There are only eight teams left in the Premier League and Saturday night sees the end of the season for two more clubs.
It’s all on the line for Richmond, Brisbane, Fremantle and the Western Bulldogs in the two elimination matches.
For Geelong, Melbourne, Sydney and Collingwood, they can book themselves a pre-final berth with a win in week one.
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Fox Footy’s Leigh Montagna vs. David King preview of this weekend’s win and loss.
Brisbane v Richmond
6th v 7th, Thursday night, Gabba
The Lions and Tigers will clash in the final between the tournament’s top two scoring teams.
But Montagna warned that the game will not be the playoff that many are predicting.
“The rumor that this game was shot is not very true. Only one game in the last five Finals has two teams score 80 points or more, he said.
The stats show that both Brisbane and Richmond are struggling defensively, with the Lions 11th in opposition defensive 50 to 50 and the Tigers 12th.
Per-entry opposition scores see Brisbane 12th and Richmond 13th.
“Both numbers are really weak for both finals,” Montagna lamented.
“We know these two teams can score goals in attack, but in the end, who will stand up defensively?
“The game is a place where you win and lose.
The game is won by the team that can kneel down on defense and score goals.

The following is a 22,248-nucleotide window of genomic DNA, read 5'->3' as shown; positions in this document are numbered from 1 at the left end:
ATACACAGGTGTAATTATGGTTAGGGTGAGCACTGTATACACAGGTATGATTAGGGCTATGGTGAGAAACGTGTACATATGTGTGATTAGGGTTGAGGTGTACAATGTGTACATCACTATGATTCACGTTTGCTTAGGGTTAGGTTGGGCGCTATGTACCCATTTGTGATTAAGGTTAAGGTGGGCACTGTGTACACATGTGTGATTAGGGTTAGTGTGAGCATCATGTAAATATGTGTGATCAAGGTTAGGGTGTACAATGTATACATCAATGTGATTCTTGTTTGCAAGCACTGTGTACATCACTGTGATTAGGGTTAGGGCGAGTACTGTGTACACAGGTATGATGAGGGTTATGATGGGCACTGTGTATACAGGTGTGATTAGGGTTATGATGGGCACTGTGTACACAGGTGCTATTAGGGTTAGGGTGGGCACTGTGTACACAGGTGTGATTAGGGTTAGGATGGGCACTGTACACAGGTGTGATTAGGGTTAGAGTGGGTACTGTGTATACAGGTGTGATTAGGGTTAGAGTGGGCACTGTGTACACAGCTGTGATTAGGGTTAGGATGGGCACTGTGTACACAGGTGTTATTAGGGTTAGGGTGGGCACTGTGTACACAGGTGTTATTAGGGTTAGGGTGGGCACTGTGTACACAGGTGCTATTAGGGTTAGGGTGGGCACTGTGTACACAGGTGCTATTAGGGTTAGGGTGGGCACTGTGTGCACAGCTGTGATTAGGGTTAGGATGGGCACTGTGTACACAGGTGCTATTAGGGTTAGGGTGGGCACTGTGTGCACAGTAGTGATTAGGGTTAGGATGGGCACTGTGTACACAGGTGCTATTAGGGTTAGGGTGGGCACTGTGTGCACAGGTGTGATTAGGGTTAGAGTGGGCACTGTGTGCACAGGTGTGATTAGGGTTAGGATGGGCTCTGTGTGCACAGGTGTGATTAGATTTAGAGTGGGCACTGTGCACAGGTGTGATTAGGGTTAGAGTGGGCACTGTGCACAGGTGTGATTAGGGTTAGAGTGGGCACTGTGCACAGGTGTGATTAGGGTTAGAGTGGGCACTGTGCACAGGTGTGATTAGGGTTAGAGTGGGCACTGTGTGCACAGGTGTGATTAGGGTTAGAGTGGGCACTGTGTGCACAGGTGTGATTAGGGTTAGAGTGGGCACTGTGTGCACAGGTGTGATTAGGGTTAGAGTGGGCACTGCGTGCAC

“The only way I think Brisbane can really handle Richmond is to assert their dominance.”
The last time the two teams met, the Tigers shot more than 60 percent of the time inside the 50 in the second half.
King said the Lions have been struggling to stop opposition scores — and it’s an ongoing issue.
“Their back six is struggling. They’re 18th in defensive 50 over the last six weeks.
“Richmond now dominates the front 50 at Brisbane’s D50 – no doubt.”
Melbourne V Sydney
2nd v 3rd, Friday night, MCG
The stats show Melbourne and Sydney are at the top of the midfield competition and their qualifying and competition numbers for the past six weeks have been off the charts.
But ominously, the king says it’s a place where demons have issues.
“They are broken offensively. They didn’t get a single spot in the top six (in attack),” he said.
“I think the way the Swans defend will make it very difficult for Melbourne to move the ball.”
King was full of praise for not only Sydney’s back six but their entire defensive set-up. The vision of their midfield to set up the defense showed how much they had changed when it came to locking down the ball in the front half.
“They are honest swans,” King said.
“It’s like getting blood from a stone or blood from a swan.
“They stay on the defensive against their opponents… it’s all about how they defend – they don’t give an inch.
“They stop you at the pass. They give you no choice.
“Until Max (Gown, the last time the two teams met) it was the length of the line – I think Sydney’s defensive game is underrated and undersold.
“They’re so honest, it’s scary.”
Montagna predicted the weekend would turn into a “low-scoring arm wrestle” for the second final.